animuson animuson - 5 months ago 133
CSS Question

:not(:empty) CSS selector is not working?

I'm having a heck of a time with this particular CSS selector which does not want to work when I add

to it. It seems to work fine with any combination of the other selectors:

input:not(:empty):not(:focus):invalid { border-color: #A22; box-shadow: none }

If I remove the
part, it works just fine. Even if I change the selector to
it still won't select input fields which have text typed into them. Is this broken or am I just not allowed to use
within a

The only other thing I can think of is that browsers are still saying that the element is empty because it has no children, just a "value" per say. Does the
selector not have separate functionality for an input element versus a regular element? This doesn't seem probable though because using
on a field and typing something into it will cause the alternate effects to go away (because it is no longer empty).

Tested in Firefox 8 and Chrome.


<input> elements are considered empty elements (or void elements) by the HTML definition of "empty". So they will always match the :empty pseudo-class, whether or not they have a value.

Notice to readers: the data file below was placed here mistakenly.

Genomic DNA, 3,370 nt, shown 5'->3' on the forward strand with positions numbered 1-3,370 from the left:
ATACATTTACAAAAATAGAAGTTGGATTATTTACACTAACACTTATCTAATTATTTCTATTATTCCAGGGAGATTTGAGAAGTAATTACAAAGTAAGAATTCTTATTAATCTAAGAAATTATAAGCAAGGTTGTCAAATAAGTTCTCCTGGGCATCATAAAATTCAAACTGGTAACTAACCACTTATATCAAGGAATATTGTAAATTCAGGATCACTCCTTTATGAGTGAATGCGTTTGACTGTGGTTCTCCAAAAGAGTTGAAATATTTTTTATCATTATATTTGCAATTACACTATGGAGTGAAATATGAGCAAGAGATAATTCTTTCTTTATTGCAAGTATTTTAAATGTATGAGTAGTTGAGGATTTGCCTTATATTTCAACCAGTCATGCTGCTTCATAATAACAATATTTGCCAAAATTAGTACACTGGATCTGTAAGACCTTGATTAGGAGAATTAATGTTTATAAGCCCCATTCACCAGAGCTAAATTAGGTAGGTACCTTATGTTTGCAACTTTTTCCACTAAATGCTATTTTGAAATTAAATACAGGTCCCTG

Also, from the Selectors spec:

The :empty pseudo-class represents an element that has no children at all. In terms of the document tree, only element nodes and content nodes (such as DOM text nodes, CDATA nodes, and entity references) whose data has a non-zero length must be considered as affecting emptiness;

And finally, while value is a DOM property of form input elements, it's not a child in terms of the document tree, unlike text nodes, so it doesn't affect emptiness.

Consequently, input:not(:empty) will never select anything in a proper HTML document.

I don't think you can style empty <input> fields dynamically using just CSS (i.e. rules that apply whenever a field is empty, and don't once text is entered). You can select initially empty fields if they have an empty value attribute (input[value=""]) or lack the attribute altogether (input:not([value])), but that's about it.